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J Vasc Interv Radiol. 2009 Jun;20(6):760-8. doi: 10.1016/j.jvir.2009.01.037.

Predictors of successful palliation of compression fractures with vertebral augmentation: single-center experience of 525 cases.

Author information

1
Department of Internal Medicine, Massachusetts General Hospital, Harvard Medical School, Boston, Massachusetts 02114, USA. rjha@partners.org

Abstract

PURPOSE:

To determine the effectiveness of vertebral augmentation in relieving pain, differences in pain relief outcomes based on procedure type were investigated. Variables that potentially influence outcomes were identified.

MATERIALS AND METHODS:

A database of 525 cases (740 levels) treated for compression fractures with vertebroplasty, kyphoplasty, or S1-level sacroplasty was compiled. Average age was 75 years +/- 12, and 72.4% of patients were female. Variables evaluated included age, sex, fracture etiology, procedure type, vertebral level treated, number of levels treated per procedure, and technical approach. Outcomes were assessed by a binary system of "responders" (ie, patients with improvement/resolution of pain) versus "non-responders" (ie, those with no change/worsening of pain) and with a four-level pain scale (1, pain resolution; 2, pain improvement; 3, no change; 4, worse pain) retrospectively applied from medical records. Univariate and multivariate analyses determined outcomes.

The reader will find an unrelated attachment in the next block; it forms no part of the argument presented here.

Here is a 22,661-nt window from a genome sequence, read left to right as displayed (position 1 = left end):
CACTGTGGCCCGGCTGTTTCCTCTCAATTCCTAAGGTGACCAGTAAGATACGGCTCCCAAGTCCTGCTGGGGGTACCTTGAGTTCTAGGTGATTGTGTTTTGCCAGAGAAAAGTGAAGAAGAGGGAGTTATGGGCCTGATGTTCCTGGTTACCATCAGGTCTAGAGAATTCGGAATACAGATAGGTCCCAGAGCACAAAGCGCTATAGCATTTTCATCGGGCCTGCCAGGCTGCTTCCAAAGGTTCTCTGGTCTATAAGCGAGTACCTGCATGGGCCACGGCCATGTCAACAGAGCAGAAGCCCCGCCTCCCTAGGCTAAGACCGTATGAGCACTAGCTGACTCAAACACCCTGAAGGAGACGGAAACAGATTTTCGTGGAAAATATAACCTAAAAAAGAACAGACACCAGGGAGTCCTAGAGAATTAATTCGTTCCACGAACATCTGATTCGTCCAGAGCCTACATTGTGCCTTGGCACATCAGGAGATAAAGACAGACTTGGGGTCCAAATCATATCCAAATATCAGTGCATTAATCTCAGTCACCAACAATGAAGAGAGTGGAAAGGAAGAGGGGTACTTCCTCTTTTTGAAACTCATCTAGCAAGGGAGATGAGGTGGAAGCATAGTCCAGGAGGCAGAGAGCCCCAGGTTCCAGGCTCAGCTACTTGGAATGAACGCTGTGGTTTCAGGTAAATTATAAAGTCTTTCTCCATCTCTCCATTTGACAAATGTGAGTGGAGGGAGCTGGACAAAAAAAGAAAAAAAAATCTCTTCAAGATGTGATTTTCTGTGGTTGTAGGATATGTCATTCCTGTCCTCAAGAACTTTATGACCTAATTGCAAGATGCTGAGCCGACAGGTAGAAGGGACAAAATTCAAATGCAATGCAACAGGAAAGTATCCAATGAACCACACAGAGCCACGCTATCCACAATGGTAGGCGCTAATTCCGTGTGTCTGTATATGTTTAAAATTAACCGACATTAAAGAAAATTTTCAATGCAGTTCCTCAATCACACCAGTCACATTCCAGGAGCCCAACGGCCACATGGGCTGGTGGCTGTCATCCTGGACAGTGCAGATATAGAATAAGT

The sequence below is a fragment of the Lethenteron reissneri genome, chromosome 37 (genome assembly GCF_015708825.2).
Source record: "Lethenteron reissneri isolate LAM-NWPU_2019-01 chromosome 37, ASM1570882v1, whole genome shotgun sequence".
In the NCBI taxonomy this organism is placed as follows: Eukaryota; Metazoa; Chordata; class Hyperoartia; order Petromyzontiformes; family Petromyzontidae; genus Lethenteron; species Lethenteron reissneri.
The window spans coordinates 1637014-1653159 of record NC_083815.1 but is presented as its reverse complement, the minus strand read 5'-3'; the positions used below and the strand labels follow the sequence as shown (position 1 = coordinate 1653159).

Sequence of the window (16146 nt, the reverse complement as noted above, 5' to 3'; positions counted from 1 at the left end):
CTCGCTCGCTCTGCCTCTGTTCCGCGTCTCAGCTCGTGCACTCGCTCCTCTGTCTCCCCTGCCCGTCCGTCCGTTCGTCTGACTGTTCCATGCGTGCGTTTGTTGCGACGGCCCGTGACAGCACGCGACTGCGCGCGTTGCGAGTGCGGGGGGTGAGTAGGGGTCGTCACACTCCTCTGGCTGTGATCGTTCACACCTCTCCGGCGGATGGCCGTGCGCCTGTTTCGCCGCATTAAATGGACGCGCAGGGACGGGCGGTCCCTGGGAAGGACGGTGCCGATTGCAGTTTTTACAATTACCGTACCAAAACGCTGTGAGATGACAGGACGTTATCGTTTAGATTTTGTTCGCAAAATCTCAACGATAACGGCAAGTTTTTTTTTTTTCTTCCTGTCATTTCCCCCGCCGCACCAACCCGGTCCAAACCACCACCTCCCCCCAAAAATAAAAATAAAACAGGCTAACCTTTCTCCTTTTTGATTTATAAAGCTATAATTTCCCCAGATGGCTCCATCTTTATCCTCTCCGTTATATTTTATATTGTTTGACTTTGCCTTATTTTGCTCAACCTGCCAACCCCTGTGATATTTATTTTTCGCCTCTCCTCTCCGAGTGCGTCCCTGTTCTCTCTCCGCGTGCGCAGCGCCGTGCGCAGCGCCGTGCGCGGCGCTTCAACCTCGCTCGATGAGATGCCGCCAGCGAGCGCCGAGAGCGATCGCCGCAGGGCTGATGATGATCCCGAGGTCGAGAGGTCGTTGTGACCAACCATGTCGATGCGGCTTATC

RESULTS:

Four-hundred and sixty-seven patients (89%) showed a response to treatment: 40% had pain resolution and 49% had pain improvement. Multivariate analysis showed that women and older patients had greater odds of being responders (odds ratios [ORs], 0.56 and 0.98, respectively; P = .016 and P = .048, respectively). Patients without cancer (OR, 1.60; P = .012) and women (OR, 2.05; P = .0002) were more likely to experience pain resolution. Increasing numbers of levels treated per case were associated with decreased odds of pain resolution (OR, 0.69; P = .0081). Sex and number of levels treated were independently predictive of pain scale outcomes (ORs, 2.0 and 0.71, respectively; P = .0003 and P = .015).

CONCLUSIONS:

Vertebral augmentation procedures provide pain relief for a majority of patients regardless of underlying fracture etiology. There was no difference in pain outcomes among procedure types. Age and sex may be predictive of pain outcomes.

PMID:
19465306
DOI:
10.1016/j.jvir.2009.01.037
[Indexed for MEDLINE]

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